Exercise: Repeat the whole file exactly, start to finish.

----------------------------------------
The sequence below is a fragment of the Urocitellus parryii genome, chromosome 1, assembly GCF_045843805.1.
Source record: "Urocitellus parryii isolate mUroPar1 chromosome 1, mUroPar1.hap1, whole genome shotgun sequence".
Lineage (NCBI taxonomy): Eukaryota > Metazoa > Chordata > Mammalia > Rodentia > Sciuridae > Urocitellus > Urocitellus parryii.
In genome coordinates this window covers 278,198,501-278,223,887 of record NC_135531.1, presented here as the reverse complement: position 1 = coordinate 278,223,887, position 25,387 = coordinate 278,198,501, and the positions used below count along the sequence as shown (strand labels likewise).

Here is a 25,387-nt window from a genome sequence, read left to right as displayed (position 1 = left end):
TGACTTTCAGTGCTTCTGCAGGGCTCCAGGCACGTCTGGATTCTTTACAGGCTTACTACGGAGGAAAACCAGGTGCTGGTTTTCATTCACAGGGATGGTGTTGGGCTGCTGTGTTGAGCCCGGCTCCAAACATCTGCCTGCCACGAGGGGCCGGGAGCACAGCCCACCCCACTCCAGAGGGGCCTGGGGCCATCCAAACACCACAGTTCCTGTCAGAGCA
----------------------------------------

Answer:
The sequence below is a fragment of the Urocitellus parryii genome, chromosome 1, assembly GCF_045843805.1.
Source record: "Urocitellus parryii isolate mUroPar1 chromosome 1, mUroPar1.hap1, whole genome shotgun sequence".
Lineage (NCBI taxonomy): Eukaryota > Metazoa > Chordata > Mammalia > Rodentia > Sciuridae > Urocitellus > Urocitellus parryii.
In genome coordinates this window covers 278,198,501-278,223,887 of record NC_135531.1, presented here as the reverse complement: position 1 = coordinate 278,223,887, position 25,387 = coordinate 278,198,501, and the positions used below count along the sequence as shown (strand labels likewise).

Here is a 25,387-nt window from a genome sequence, read left to right as displayed (position 1 = left end):
TGACTTTCAGTGCTTCTGCAGGGCTCCAGGCACGTCTGGATTCTTTACAGGCTTACTACGGAGGAAAACCAGGTGCTGGTTTTCATTCACAGGGATGGTGTTGGGCTGCTGTGTTGAGCCCGGCTCCAAACATCTGCCTGCCACGAGGGGCCGGGAGCACAGCCCACCCCACTCCAGAGGGGCCTGGGGCCATCCAAACACCACAGTTCCTGTCAGAGCA